Ironically, that's a recipe for muddiness. Matte papers have a certain range of tones they can represent, if try to force upon them a range of tones in excess of what they can handle, you get an ugly muddy mess.
Open up the shadows, and in particular increase the tonal range (I hesitate to say contrast) in the shadow areas. Separation is what you want in shadow areas for matte papers (and BTW glossy papers as well, but especially matte papers). In fact, separation is what you want everywhere.
Matte papers are about subtlety rather than punch. Could be you would prefer glossy.
Also be sure you've got all the color management stuff right. Classic mistake when going from glossy to matte is to forget to set the proper media type, in addition to the correct profile etc. etc. etc.
Don't know that particular printer and driver, but if it's swapping blacks inexplicably you might be bringing back in a wrong default media type (or even profile) when you reload a new file.
Hi Bill, thanks for posting.
I only resorted to those measures (crunching blacks, boosting contrast) as a last ditch effort to verify whether or not my computer display was WAY outta wack. The manipulation DID result in change but obviously not what I intended.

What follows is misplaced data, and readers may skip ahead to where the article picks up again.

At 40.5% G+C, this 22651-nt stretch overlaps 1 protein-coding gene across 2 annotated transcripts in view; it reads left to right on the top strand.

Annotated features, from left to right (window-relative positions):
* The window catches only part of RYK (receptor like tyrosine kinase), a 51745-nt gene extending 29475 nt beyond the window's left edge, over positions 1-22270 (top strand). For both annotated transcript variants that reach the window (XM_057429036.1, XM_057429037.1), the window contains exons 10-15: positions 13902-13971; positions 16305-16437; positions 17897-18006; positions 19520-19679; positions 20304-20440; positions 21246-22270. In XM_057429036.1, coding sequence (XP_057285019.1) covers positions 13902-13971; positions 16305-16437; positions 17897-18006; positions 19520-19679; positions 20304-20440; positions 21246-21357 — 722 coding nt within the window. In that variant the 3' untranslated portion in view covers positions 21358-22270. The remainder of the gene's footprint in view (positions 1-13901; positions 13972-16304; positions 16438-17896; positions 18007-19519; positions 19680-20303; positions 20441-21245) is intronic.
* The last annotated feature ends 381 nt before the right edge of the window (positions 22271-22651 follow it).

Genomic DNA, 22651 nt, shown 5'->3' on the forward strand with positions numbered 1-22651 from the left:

As for the choice of papers, I agree with assessment of matte vs glossy, however in this particular case I'm kinda stuck: This is a bindery job that requires a certain tactile 'effect' that, in my inexperience, can only be found in a Rag paper. It had to be light enough for the binding and yet heavy enough to withstand a certain amount of 'pawing'. AAAnd on top of all this, the paper had to be double-sided. Whew! The Moab Entrada 190 has fit all those specs...now all i have to do is make it look good!
This has been an expensive yet enriching learning curve.